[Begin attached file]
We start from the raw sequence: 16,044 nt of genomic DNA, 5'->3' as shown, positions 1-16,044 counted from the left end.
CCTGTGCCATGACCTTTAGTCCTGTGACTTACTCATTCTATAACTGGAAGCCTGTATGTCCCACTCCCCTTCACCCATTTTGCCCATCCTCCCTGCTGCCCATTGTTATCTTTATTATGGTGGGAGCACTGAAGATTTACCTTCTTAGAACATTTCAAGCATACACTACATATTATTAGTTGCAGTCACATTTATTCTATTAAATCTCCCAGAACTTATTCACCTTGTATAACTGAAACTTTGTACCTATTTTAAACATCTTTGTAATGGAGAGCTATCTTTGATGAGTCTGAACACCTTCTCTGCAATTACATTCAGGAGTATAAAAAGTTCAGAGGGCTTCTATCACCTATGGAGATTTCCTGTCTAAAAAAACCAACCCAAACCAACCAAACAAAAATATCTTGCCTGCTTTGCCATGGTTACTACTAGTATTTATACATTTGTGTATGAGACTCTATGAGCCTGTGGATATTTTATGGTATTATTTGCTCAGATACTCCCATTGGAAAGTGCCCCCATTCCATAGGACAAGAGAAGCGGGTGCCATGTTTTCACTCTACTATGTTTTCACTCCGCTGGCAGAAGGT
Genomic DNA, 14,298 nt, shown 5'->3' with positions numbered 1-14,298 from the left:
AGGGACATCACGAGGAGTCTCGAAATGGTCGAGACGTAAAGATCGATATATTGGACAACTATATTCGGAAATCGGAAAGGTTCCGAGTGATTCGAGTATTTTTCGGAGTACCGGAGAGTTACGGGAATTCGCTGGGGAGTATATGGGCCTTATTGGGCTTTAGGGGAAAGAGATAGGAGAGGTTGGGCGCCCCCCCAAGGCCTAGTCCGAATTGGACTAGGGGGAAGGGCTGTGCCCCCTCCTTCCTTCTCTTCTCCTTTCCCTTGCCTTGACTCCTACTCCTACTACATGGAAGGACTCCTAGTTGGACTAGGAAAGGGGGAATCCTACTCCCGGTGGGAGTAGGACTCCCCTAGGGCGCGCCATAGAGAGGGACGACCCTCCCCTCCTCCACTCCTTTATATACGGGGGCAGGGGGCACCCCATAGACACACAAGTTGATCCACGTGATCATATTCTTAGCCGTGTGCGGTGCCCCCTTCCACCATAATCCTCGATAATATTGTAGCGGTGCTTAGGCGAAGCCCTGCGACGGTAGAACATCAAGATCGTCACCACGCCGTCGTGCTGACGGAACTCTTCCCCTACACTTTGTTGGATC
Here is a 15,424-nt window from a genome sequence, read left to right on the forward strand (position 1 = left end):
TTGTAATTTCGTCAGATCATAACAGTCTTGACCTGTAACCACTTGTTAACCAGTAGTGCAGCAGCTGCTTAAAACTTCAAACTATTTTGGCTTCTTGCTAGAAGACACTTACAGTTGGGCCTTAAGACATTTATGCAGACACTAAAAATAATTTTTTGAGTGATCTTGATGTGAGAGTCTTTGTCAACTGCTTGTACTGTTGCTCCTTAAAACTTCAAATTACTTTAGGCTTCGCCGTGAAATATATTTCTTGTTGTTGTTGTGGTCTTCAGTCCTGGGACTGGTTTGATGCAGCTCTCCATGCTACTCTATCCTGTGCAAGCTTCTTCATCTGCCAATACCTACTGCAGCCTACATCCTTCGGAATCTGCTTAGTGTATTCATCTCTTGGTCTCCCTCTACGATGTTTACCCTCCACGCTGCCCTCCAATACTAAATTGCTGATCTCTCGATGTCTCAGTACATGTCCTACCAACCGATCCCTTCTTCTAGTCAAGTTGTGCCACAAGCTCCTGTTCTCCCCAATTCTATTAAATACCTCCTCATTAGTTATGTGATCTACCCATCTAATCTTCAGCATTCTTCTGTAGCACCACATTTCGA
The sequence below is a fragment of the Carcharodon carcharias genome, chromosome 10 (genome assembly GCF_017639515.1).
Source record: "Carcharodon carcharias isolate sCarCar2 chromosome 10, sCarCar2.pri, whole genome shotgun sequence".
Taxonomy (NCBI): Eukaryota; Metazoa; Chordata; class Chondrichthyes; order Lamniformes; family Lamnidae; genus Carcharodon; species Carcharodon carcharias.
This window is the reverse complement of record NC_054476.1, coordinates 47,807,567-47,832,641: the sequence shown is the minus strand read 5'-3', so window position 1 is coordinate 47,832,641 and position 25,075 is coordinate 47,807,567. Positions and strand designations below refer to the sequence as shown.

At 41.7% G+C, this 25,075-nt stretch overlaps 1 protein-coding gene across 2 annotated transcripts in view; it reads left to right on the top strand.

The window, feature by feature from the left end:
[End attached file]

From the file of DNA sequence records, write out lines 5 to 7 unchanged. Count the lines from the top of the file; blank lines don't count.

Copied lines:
Here is a 15,424-nt window from a genome sequence, read left to right on the forward strand (position 1 = left end):
TTGTAATTTCGTCAGATCATAACAGTCTTGACCTGTAACCACTTGTTAACCAGTAGTGCAGCAGCTGCTTAAAACTTCAAACTATTTTGGCTTCTTGCTAGAAGACACTTACAGTTGGGCCTTAAGACATTTATGCAGACACTAAAAATAATTTTTTGAGTGATCTTGATGTGAGAGTCTTTGTCAACTGCTTGTACTGTTGCTCCTTAAAACTTCAAATTACTTTAGGCTTCGCCGTGAAATATATTTCTTGTTGTTGTTGTGGTCTTCAGTCCTGGGACTGGTTTGATGCAGCTCTCCATGCTACTCTATCCTGTGCAAGCTTCTTCATCTGCCAATACCTACTGCAGCCTACATCCTTCGGAATCTGCTTAGTGTATTCATCTCTTGGTCTCCCTCTACGATGTTTACCCTCCACGCTGCCCTCCAATACTAAATTGCTGATCTCTCGATGTCTCAGTACATGTCCTACCAACCGATCCCTTCTTCTAGTCAAGTTGTGCCACAAGCTCCTGTTCTCCCCAATTCTATTAAATACCTCCTCATTAGTTATGTGATCTACCCATCTAATCTTCAGCATTCTTCTGTAGCACCACATTTCGA
The sequence below is a fragment of the Carcharodon carcharias genome, chromosome 10 (genome assembly GCF_017639515.1).